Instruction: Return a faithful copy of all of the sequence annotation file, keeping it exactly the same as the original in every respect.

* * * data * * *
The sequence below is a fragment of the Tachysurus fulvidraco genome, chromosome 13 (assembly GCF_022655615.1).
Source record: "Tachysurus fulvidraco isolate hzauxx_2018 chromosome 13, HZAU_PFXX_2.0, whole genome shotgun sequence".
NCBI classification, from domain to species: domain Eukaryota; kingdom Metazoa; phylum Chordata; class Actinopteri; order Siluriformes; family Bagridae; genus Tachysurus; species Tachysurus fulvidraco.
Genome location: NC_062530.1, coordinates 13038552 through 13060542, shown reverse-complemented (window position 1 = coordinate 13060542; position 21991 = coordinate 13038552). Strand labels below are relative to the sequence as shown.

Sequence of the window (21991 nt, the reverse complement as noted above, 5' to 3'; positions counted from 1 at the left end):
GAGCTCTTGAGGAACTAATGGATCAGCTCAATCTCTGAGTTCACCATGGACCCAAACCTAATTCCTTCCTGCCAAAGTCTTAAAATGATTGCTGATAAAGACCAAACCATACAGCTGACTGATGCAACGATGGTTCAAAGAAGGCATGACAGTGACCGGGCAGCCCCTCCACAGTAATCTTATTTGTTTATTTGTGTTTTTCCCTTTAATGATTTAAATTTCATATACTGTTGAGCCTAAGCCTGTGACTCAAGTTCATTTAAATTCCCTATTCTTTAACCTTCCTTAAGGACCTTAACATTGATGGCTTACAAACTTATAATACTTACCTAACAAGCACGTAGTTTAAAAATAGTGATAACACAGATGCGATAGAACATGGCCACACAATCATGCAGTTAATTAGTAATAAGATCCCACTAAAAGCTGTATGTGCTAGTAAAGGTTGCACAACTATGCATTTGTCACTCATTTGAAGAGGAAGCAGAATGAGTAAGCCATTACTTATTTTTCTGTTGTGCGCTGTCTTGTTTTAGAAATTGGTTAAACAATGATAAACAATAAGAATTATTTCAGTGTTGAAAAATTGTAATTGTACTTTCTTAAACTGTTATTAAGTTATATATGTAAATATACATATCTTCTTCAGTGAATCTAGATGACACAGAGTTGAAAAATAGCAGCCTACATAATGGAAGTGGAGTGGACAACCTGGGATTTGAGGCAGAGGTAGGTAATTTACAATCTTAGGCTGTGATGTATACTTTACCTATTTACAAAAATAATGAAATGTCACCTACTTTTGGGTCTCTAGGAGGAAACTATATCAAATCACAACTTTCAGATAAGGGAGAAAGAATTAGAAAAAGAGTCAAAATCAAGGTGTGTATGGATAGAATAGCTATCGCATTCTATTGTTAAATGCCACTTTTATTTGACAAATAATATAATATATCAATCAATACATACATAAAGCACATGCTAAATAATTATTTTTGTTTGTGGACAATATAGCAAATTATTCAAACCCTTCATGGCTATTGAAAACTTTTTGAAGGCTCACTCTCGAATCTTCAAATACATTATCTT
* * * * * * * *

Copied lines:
The sequence below is a fragment of the Tachysurus fulvidraco genome, chromosome 13 (assembly GCF_022655615.1).
Source record: "Tachysurus fulvidraco isolate hzauxx_2018 chromosome 13, HZAU_PFXX_2.0, whole genome shotgun sequence".
NCBI classification, from domain to species: domain Eukaryota; kingdom Metazoa; phylum Chordata; class Actinopteri; order Siluriformes; family Bagridae; genus Tachysurus; species Tachysurus fulvidraco.
Genome location: NC_062530.1, coordinates 13038552 through 13060542, shown reverse-complemented (window position 1 = coordinate 13060542; position 21991 = coordinate 13038552). Strand labels below are relative to the sequence as shown.

Sequence of the window (21991 nt, the reverse complement as noted above, 5' to 3'; positions counted from 1 at the left end):
GAGCTCTTGAGGAACTAATGGATCAGCTCAATCTCTGAGTTCACCATGGACCCAAACCTAATTCCTTCCTGCCAAAGTCTTAAAATGATTGCTGATAAAGACCAAACCATACAGCTGACTGATGCAACGATGGTTCAAAGAAGGCATGACAGTGACCGGGCAGCCCCTCCACAGTAATCTTATTTGTTTATTTGTGTTTTTCCCTTTAATGATTTAAATTTCATATACTGTTGAGCCTAAGCCTGTGACTCAAGTTCATTTAAATTCCCTATTCTTTAACCTTCCTTAAGGACCTTAACATTGATGGCTTACAAACTTATAATACTTACCTAACAAGCACGTAGTTTAAAAATAGTGATAACACAGATGCGATAGAACATGGCCACACAATCATGCAGTTAATTAGTAATAAGATCCCACTAAAAGCTGTATGTGCTAGTAAAGGTTGCACAACTATGCATTTGTCACTCATTTGAAGAGGAAGCAGAATGAGTAAGCCATTACTTATTTTTCTGTTGTGCGCTGTCTTGTTTTAGAAATTGGTTAAACAATGATAAACAATAAGAATTATTTCAGTGTTGAAAAATTGTAATTGTACTTTCTTAAACTGTTATTAAGTTATATATGTAAATATACATATCTTCTTCAGTGAATCTAGATGACACAGAGTTGAAAAATAGCAGCCTACATAATGGAAGTGGAGTGGACAACCTGGGATTTGAGGCAGAGGTAGGTAATTTACAATCTTAGGCTGTGATGTATACTTTACCTATTTACAAAAATAATGAAATGTCACCTACTTTTGGGTCTCTAGGAGGAAACTATATCAAATCACAACTTTCAGATAAGGGAGAAAGAATTAGAAAAAGAGTCAAAATCAAGGTGTGTATGGATAGAATAGCTATCGCATTCTATTGTTAAATGCCACTTTTATTTGACAAATAATATAATATATCAATCAATACATACATAAAGCACATGCTAAATAATTATTTTTGTTTGTGGACAATATAGCAAATTATTCAAACCCTTCATGGCTATTGAAAACTTTTTGAAGGCTCACTCTCGAATCTTCAAATACATTATCTT